MISC 322796

January 28, 2009


Long, J.



This case is plaintiff Bellingham Residential #2 Realty, LLC’s appeal from two decisions of the defendant Town of Bellingham Planning Board (the “Board”). The plaintiff first appeals, pursuant to G.L. c. 41, § 81BB, the Board’s decision disapproving the plaintiff’s Definitive Subdivision Plan for a twenty-four-lot subdivision in Bellingham. [Note 1] It also appeals, pursuant to G.L. c. 40A, § 17, the Board’s decision denying the plaintiff’s application for a Major Residential Development special permit. [Note 2] Finally, the plaintiff seeks a declaratory judgment (pursuant to G.L. c. 231A, §1, G.L. c. 240, § 14A, and G.L. c. 185, § 1(j1/2)) that the Town of Bellingham Code of By-Laws Division II Zoning (the “Bylaw”) Article IV, § 4300 is invalid.

The plaintiff has filed a motion for partial summary judgment. [Note 3] For the reasons set forth below, I ALLOW the plaintiff’s motion in part and DENY the plaintiff’s motion in part. Specifically, I find and rule that Bylaw Article IV, § 4300 is invalid and, therefore, the Board’s decision denying the plaintiff’s application for a Major Residential Development special permit is hereby ANNULLED. I also find and rule that the Board’s decision disapproving the plaintiff’s Definitive Subdivision Plan was proper, within its authority, and is thus upheld. [Note 4]


Summary judgment is appropriately entered when, as here, “there is no genuine issue as to any material fact and . . . the moving party is entitled to judgment as a matter of law.” Mass. R. Civ. P. 56(c); Cassesso v. Comm’r of Corr., 390 Mass. 419 , 422 (1983); Cmty Nat’l Bank v. Dawes, 369 Mass. 550 , 553 (1976). The following facts are undisputed. [Note 5]

The plaintiff owns 164 acres of vacant land, bounded by South Main Street, Center Street, Cross Street and Silver Lake Road in Bellingham. It proposes to develop approximately twenty-five acres of the property into a twenty-four-lot subdivision; it currently does not plan to develop the remaining portion of the property. However, the plans submitted by the plaintiff identify the remaining portion of the property as the twenty-fifth lot. [Note 6] The proposed subdivision contains a new, sixty-foot-wide road running between South Main Street and Cross Street for access and frontage requirements. The proposed twenty-four lots are completely located within Bellingham’s suburban zoning district. The remaining property, lot twenty-five, is located in suburban, residential and agricultural zoning districts. In all of these districts, single-family dwellings are allowed as of right. Bylaw Article II, § 2400.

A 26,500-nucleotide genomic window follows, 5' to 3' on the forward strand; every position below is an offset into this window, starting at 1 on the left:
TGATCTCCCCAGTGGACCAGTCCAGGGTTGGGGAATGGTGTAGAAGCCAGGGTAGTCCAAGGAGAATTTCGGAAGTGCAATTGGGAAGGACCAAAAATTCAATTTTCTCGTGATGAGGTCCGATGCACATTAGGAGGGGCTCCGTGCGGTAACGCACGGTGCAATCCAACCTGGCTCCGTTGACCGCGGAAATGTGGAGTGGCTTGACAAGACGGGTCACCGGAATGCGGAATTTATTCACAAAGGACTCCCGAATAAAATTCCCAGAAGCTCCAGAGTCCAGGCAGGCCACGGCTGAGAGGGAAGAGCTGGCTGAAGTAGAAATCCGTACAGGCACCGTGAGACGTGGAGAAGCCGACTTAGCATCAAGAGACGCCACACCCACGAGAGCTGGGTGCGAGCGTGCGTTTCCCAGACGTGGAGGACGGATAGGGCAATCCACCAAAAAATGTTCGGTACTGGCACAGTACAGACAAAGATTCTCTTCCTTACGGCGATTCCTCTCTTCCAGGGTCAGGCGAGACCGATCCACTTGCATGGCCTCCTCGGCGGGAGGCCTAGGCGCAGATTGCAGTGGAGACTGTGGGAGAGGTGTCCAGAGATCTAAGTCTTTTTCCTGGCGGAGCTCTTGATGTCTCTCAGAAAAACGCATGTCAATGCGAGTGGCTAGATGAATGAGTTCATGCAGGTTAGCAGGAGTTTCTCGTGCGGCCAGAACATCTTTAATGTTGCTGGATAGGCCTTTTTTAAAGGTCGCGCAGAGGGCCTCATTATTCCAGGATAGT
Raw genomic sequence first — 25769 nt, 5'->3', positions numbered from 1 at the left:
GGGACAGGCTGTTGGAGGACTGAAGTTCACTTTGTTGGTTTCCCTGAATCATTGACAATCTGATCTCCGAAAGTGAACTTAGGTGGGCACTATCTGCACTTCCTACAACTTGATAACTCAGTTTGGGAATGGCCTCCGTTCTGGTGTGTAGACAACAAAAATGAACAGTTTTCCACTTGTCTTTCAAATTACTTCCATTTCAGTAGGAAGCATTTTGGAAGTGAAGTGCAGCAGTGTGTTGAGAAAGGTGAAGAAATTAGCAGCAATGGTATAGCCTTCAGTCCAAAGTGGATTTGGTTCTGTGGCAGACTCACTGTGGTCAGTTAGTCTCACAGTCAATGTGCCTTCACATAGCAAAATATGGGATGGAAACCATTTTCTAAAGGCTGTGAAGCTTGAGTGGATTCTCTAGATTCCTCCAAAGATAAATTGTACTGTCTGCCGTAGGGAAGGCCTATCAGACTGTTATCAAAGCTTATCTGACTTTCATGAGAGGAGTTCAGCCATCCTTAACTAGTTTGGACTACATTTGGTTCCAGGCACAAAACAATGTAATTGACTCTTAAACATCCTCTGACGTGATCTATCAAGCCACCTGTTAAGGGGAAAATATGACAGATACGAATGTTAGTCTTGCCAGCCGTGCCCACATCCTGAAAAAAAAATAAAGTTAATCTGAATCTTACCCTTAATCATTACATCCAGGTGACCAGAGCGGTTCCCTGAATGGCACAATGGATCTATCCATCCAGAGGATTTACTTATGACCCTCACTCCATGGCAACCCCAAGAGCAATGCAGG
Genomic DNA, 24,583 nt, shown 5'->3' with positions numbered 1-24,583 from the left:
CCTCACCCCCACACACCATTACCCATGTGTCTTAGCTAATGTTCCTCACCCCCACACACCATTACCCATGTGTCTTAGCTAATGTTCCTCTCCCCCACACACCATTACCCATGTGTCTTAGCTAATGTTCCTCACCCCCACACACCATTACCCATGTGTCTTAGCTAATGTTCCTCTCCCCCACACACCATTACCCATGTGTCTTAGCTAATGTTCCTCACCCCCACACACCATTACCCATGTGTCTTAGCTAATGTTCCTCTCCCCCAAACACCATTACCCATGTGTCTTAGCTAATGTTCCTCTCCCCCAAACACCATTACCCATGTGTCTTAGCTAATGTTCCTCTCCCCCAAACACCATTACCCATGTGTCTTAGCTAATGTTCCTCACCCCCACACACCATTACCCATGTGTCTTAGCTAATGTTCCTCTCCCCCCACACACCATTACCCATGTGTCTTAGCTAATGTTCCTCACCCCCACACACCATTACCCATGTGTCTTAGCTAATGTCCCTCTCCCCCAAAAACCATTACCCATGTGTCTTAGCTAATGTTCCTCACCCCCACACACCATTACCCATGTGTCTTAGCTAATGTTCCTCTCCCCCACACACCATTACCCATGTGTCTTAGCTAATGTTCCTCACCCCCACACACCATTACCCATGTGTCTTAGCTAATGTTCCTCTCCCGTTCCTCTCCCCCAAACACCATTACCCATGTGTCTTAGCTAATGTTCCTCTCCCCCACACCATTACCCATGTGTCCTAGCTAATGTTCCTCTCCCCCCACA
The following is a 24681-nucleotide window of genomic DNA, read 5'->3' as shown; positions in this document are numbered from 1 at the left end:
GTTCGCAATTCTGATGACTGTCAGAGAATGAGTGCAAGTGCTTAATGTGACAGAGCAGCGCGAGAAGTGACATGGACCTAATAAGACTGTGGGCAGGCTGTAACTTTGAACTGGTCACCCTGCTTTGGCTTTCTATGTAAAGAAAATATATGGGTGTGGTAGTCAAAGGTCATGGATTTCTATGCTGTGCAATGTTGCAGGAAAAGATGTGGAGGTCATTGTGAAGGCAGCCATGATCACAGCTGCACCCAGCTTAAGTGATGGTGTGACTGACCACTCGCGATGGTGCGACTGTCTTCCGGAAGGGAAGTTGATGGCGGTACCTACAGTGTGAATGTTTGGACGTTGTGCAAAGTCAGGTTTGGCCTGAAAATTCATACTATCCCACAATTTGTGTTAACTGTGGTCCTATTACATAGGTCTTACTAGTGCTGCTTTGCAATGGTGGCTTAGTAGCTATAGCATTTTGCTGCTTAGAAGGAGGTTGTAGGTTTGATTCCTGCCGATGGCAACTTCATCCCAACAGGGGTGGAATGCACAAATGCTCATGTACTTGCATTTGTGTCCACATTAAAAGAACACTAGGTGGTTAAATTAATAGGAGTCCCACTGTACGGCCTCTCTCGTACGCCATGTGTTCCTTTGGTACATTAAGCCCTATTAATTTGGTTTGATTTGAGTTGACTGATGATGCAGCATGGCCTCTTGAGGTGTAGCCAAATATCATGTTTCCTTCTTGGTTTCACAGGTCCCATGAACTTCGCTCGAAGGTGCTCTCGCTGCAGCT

On January 4, 2006, the plaintiff submitted a Definitive Subdivision Plan and Application to the Board and also filed an application for a Major Residential Development special permit. [Note 7] At its March 23, 2006 meeting, the Board disapproved the Definitive Subdivision Plan and denied the plaintiff’s application for a special permit. The Board filed written decisions for both applications on April 14, 2006. [Note 8]

The Board unanimously voted to disapprove the Subdivision Plan for the following reasons:

3291.B. It cannot be determined that the development at this location does not entail unwarranted hazard to safety, health and convenience of future residents of the development or of others because of possible natural disasters, traffic hazard or other environmental degradation. The hazards of the project as a whole cannot be determined because the project as submitted is a segmented portion of the whole parcel. Only approximately 25± acres of the entire 164.1 acres was shown as developed, yet roadway access to the remainder of the undeveloped parcel was designed. No plan or phasing for the remainder of the parcel was given. The environmental impacts for the entire parcel cannot be . . . evaluated as no environmental analysis for the entire 164.1 [acre] parcel was submitted. In addition, the application does not comply with Section 324 of the Subdivision Rules and Regulations, which requires an environmental analysis for any subdivision of more than 20 dwelling units. The traffic hazard cannot be determined because the traffic study submitted was neither for this project, nor for the entire 164.1 acre parcel; it only includes the 24 lots as part of the baseline analysis, not as a separate impact on the Town. Since the parcel has the potential to be developed into more than 24 lots, traffic impacts cannot be determined.